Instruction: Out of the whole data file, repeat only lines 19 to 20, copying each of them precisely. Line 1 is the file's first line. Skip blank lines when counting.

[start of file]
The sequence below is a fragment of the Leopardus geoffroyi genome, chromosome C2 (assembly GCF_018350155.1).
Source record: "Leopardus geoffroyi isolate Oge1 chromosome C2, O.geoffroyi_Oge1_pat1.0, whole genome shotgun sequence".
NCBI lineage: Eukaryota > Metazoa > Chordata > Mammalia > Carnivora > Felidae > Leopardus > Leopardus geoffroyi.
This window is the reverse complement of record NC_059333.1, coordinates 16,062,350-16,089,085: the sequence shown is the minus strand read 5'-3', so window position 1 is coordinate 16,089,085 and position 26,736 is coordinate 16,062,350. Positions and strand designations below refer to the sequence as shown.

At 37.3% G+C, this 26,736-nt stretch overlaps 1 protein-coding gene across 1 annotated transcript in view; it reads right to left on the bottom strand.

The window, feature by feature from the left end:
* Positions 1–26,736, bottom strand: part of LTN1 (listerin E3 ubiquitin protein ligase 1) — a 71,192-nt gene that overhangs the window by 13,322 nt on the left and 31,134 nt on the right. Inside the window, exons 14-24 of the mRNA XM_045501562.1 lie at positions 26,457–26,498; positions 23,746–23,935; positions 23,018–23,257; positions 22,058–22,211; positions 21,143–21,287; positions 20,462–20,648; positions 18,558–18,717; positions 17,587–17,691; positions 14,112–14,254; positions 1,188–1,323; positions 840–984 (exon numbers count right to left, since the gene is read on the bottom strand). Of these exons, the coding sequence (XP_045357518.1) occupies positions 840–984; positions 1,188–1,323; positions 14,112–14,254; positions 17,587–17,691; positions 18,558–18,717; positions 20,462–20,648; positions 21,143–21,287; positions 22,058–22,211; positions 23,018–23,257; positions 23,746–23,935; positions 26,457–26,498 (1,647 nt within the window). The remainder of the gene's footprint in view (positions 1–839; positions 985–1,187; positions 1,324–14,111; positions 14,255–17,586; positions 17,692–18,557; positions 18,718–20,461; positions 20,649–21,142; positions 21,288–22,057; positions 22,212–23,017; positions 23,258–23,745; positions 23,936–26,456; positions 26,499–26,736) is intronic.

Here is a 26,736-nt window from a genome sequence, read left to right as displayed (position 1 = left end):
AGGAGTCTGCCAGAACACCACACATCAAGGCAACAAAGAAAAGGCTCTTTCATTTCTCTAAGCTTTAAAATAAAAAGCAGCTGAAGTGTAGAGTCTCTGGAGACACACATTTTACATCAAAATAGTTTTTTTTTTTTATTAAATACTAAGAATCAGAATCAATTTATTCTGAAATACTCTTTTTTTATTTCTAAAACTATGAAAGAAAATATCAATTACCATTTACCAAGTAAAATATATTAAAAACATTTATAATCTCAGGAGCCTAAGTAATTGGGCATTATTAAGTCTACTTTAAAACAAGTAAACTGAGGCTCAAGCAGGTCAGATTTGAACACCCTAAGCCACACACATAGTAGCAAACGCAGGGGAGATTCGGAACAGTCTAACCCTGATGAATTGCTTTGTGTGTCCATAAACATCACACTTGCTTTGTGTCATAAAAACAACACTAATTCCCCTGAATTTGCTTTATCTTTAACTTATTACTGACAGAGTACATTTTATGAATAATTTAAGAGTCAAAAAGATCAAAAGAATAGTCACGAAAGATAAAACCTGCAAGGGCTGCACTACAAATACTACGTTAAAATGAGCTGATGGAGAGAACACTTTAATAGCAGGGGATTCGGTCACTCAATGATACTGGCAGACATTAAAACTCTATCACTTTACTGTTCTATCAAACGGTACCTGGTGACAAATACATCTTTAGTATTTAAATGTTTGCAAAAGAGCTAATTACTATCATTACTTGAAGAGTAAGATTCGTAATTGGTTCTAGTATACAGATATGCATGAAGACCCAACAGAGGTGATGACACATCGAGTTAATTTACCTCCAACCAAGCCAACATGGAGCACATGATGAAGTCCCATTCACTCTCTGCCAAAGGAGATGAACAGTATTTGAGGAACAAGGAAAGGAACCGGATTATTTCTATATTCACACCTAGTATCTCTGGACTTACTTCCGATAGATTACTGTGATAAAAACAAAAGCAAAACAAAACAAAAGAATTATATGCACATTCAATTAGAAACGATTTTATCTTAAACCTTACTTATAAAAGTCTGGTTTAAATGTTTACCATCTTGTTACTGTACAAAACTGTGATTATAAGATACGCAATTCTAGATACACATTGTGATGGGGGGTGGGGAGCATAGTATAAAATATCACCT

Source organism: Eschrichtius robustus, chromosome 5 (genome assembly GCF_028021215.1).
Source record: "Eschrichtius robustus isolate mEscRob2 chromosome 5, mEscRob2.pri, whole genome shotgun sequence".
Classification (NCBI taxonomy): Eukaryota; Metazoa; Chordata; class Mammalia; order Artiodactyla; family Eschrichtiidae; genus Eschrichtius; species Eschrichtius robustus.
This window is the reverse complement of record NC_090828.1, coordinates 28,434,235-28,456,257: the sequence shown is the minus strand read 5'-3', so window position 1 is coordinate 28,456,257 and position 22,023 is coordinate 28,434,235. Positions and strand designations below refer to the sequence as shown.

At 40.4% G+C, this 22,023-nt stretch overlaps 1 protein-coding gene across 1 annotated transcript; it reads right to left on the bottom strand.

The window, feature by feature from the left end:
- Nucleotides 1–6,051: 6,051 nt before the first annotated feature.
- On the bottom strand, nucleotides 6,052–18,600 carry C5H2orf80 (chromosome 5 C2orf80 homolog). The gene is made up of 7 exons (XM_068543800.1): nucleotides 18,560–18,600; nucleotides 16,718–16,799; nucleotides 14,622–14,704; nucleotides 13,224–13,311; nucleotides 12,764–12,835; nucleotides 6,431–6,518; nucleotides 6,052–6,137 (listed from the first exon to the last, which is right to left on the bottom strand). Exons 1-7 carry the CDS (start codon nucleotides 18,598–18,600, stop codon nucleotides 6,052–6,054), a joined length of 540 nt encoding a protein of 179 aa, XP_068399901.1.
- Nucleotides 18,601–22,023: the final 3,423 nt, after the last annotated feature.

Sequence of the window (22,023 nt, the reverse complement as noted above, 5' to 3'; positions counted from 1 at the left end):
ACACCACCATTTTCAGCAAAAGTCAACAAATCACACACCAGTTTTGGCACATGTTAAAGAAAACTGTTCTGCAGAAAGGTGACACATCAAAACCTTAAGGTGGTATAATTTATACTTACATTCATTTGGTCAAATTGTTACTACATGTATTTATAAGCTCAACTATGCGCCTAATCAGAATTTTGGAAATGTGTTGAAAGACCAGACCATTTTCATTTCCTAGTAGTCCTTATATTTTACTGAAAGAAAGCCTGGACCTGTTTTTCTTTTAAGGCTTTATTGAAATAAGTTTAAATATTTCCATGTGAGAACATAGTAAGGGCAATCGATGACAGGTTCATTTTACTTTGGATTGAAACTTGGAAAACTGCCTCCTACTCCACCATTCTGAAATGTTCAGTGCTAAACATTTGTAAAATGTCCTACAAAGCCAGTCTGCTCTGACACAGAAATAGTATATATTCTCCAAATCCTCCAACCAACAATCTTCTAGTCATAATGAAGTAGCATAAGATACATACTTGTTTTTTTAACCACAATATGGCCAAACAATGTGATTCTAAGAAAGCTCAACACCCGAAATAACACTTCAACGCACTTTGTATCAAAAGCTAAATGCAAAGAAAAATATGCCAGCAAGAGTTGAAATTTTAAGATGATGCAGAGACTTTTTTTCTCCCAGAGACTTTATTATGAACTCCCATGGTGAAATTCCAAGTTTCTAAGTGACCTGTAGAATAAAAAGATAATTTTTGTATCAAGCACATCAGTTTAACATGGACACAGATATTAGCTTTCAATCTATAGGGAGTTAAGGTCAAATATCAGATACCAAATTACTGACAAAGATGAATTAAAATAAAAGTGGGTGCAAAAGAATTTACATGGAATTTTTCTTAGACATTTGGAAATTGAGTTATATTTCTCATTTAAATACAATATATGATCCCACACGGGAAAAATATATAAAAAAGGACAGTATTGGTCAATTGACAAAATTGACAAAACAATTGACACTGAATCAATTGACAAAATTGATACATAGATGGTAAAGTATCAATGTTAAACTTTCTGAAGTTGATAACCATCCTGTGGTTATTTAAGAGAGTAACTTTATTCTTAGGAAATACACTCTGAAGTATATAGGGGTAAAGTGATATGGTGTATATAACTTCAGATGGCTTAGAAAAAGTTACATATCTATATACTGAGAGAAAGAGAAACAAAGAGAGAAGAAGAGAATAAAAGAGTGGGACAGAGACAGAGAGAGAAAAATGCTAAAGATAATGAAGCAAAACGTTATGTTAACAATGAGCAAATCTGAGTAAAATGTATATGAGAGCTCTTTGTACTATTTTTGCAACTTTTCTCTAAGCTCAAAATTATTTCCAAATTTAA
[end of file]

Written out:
Sequence of the window (22,023 nt, the reverse complement as noted above, 5' to 3'; positions counted from 1 at the left end):
ACACCACCATTTTCAGCAAAAGTCAACAAATCACACACCAGTTTTGGCACATGTTAAAGAAAACTGTTCTGCAGAAAGGTGACACATCAAAACCTTAAGGTGGTATAATTTATACTTACATTCATTTGGTCAAATTGTTACTACATGTATTTATAAGCTCAACTATGCGCCTAATCAGAATTTTGGAAATGTGTTGAAAGACCAGACCATTTTCATTTCCTAGTAGTCCTTATATTTTACTGAAAGAAAGCCTGGACCTGTTTTTCTTTTAAGGCTTTATTGAAATAAGTTTAAATATTTCCATGTGAGAACATAGTAAGGGCAATCGATGACAGGTTCATTTTACTTTGGATTGAAACTTGGAAAACTGCCTCCTACTCCACCATTCTGAAATGTTCAGTGCTAAACATTTGTAAAATGTCCTACAAAGCCAGTCTGCTCTGACACAGAAATAGTATATATTCTCCAAATCCTCCAACCAACAATCTTCTAGTCATAATGAAGTAGCATAAGATACATACTTGTTTTTTTAACCACAATATGGCCAAACAATGTGATTCTAAGAAAGCTCAACACCCGAAATAACACTTCAACGCACTTTGTATCAAAAGCTAAATGCAAAGAAAAATATGCCAGCAAGAGTTGAAATTTTAAGATGATGCAGAGACTTTTTTTCTCCCAGAGACTTTATTATGAACTCCCATGGTGAAATTCCAAGTTTCTAAGTGACCTGTAGAATAAAAAGATAATTTTTGTATCAAGCACATCAGTTTAACATGGACACAGATATTAGCTTTCAATCTATAGGGAGTTAAGGTCAAATATCAGATACCAAATTACTGACAAAGATGAATTAAAATAAAAGTGGGTGCAAAAGAATTTACATGGAATTTTTCTTAGACATTTGGAAATTGAGTTATATTTCTCATTTAAATACAATATATGATCCCACACGGGAAAAATATATAAAAAAGGACAGTATTGGTCAATTGACAAAATTGACAAAACAATTGACACTGAATCAATTGACAAAATTGATACATAGATGGTAAAGTATCAATGTTAAACTTTCTGAAGTTGATAACCATCCTGTGGTTATTTAAGAGAGTAACTTTATTCTTAGGAAATACACTCTGAAGTATATAGGGGTAAAGTGATATGGTGTATATAACTTCAGATGGCTTAGAAAAAGTTACATATCTATATACTGAGAGAAAGAGAAACAAAGAGAGAAGAAGAGAATAAAAGAGTGGGACAGAGACAGAGAGAGAAAAATGCTAAAGATAATGAAGCAAAACGTTATGTTAACAATGAGCAAATCTGAGTAAAATGTATATGAGAGCTCTTTGTACTATTTTTGCAACTTTTCTCTAAGCTCAAAATTATTTCCAAATTTAA